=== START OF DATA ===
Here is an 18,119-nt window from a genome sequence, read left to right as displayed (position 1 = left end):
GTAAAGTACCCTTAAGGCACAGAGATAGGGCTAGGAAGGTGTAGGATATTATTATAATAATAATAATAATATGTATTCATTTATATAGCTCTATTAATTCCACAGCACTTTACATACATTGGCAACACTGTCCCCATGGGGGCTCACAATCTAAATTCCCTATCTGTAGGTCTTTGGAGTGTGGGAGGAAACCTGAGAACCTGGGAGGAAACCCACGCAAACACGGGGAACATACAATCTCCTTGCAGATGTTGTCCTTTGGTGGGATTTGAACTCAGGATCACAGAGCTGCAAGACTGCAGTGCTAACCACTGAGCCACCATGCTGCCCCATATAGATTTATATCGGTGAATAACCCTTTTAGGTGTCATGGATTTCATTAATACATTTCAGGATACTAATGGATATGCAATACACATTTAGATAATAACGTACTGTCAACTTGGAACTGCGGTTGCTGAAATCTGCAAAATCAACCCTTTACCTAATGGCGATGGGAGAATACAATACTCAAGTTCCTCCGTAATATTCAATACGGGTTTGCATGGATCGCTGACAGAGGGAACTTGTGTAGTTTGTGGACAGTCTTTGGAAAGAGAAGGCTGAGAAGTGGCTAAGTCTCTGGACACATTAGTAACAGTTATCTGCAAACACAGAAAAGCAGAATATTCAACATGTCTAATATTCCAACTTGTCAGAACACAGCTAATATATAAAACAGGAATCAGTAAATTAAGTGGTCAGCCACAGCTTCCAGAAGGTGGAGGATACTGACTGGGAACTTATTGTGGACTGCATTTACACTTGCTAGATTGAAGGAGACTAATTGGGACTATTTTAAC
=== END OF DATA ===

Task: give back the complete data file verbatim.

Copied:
Here is an 18,119-nt window from a genome sequence, read left to right as displayed (position 1 = left end):
GTAAAGTACCCTTAAGGCACAGAGATAGGGCTAGGAAGGTGTAGGATATTATTATAATAATAATAATAATATGTATTCATTTATATAGCTCTATTAATTCCACAGCACTTTACATACATTGGCAACACTGTCCCCATGGGGGCTCACAATCTAAATTCCCTATCTGTAGGTCTTTGGAGTGTGGGAGGAAACCTGAGAACCTGGGAGGAAACCCACGCAAACACGGGGAACATACAATCTCCTTGCAGATGTTGTCCTTTGGTGGGATTTGAACTCAGGATCACAGAGCTGCAAGACTGCAGTGCTAACCACTGAGCCACCATGCTGCCCCATATAGATTTATATCGGTGAATAACCCTTTTAGGTGTCATGGATTTCATTAATACATTTCAGGATACTAATGGATATGCAATACACATTTAGATAATAACGTACTGTCAACTTGGAACTGCGGTTGCTGAAATCTGCAAAATCAACCCTTTACCTAATGGCGATGGGAGAATACAATACTCAAGTTCCTCCGTAATATTCAATACGGGTTTGCATGGATCGCTGACAGAGGGAACTTGTGTAGTTTGTGGACAGTCTTTGGAAAGAGAAGGCTGAGAAGTGGCTAAGTCTCTGGACACATTAGTAACAGTTATCTGCAAACACAGAAAAGCAGAATATTCAACATGTCTAATATTCCAACTTGTCAGAACACAGCTAATATATAAAACAGGAATCAGTAAATTAAGTGGTCAGCCACAGCTTCCAGAAGGTGGAGGATACTGACTGGGAACTTATTGTGGACTGCATTTACACTTGCTAGATTGAAGGAGACTAATTGGGACTATTTTAAC